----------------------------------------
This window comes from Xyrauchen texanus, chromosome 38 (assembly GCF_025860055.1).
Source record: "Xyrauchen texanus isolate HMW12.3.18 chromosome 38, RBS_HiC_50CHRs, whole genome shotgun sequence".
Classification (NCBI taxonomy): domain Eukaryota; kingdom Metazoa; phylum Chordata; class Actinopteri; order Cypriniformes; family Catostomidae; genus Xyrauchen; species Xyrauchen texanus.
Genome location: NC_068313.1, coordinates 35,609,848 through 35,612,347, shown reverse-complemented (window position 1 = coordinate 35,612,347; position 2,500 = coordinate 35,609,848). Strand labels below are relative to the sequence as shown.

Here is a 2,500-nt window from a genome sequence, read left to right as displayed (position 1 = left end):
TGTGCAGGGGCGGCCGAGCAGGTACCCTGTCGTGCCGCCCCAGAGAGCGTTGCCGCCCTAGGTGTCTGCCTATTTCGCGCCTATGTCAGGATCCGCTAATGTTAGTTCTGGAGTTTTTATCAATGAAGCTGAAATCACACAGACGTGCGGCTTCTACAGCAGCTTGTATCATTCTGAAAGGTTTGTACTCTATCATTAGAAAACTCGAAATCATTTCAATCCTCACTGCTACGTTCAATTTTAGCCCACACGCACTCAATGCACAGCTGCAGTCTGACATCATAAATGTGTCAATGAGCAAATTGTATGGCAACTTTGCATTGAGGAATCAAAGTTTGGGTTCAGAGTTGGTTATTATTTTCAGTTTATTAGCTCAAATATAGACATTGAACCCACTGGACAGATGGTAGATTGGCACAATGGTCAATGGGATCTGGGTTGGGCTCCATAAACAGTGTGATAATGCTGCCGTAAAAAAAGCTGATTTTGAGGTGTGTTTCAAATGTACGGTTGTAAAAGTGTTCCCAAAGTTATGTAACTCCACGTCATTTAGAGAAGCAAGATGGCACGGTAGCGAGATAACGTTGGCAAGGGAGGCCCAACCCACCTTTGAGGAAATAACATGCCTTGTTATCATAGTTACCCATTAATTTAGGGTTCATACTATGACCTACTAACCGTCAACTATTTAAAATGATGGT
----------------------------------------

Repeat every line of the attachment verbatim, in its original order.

This window comes from Xyrauchen texanus, chromosome 38 (assembly GCF_025860055.1).
Source record: "Xyrauchen texanus isolate HMW12.3.18 chromosome 38, RBS_HiC_50CHRs, whole genome shotgun sequence".
Classification (NCBI taxonomy): domain Eukaryota; kingdom Metazoa; phylum Chordata; class Actinopteri; order Cypriniformes; family Catostomidae; genus Xyrauchen; species Xyrauchen texanus.
Genome location: NC_068313.1, coordinates 35,609,848 through 35,612,347, shown reverse-complemented (window position 1 = coordinate 35,612,347; position 2,500 = coordinate 35,609,848). Strand labels below are relative to the sequence as shown.

Here is a 2,500-nt window from a genome sequence, read left to right as displayed (position 1 = left end):
TGTGCAGGGGCGGCCGAGCAGGTACCCTGTCGTGCCGCCCCAGAGAGCGTTGCCGCCCTAGGTGTCTGCCTATTTCGCGCCTATGTCAGGATCCGCTAATGTTAGTTCTGGAGTTTTTATCAATGAAGCTGAAATCACACAGACGTGCGGCTTCTACAGCAGCTTGTATCATTCTGAAAGGTTTGTACTCTATCATTAGAAAACTCGAAATCATTTCAATCCTCACTGCTACGTTCAATTTTAGCCCACACGCACTCAATGCACAGCTGCAGTCTGACATCATAAATGTGTCAATGAGCAAATTGTATGGCAACTTTGCATTGAGGAATCAAAGTTTGGGTTCAGAGTTGGTTATTATTTTCAGTTTATTAGCTCAAATATAGACATTGAACCCACTGGACAGATGGTAGATTGGCACAATGGTCAATGGGATCTGGGTTGGGCTCCATAAACAGTGTGATAATGCTGCCGTAAAAAAAGCTGATTTTGAGGTGTGTTTCAAATGTACGGTTGTAAAAGTGTTCCCAAAGTTATGTAACTCCACGTCATTTAGAGAAGCAAGATGGCACGGTAGCGAGATAACGTTGGCAAGGGAGGCCCAACCCACCTTTGAGGAAATAACATGCCTTGTTATCATAGTTACCCATTAATTTAGGGTTCATACTATGACCTACTAACCGTCAACTATTTAAAATGATGGT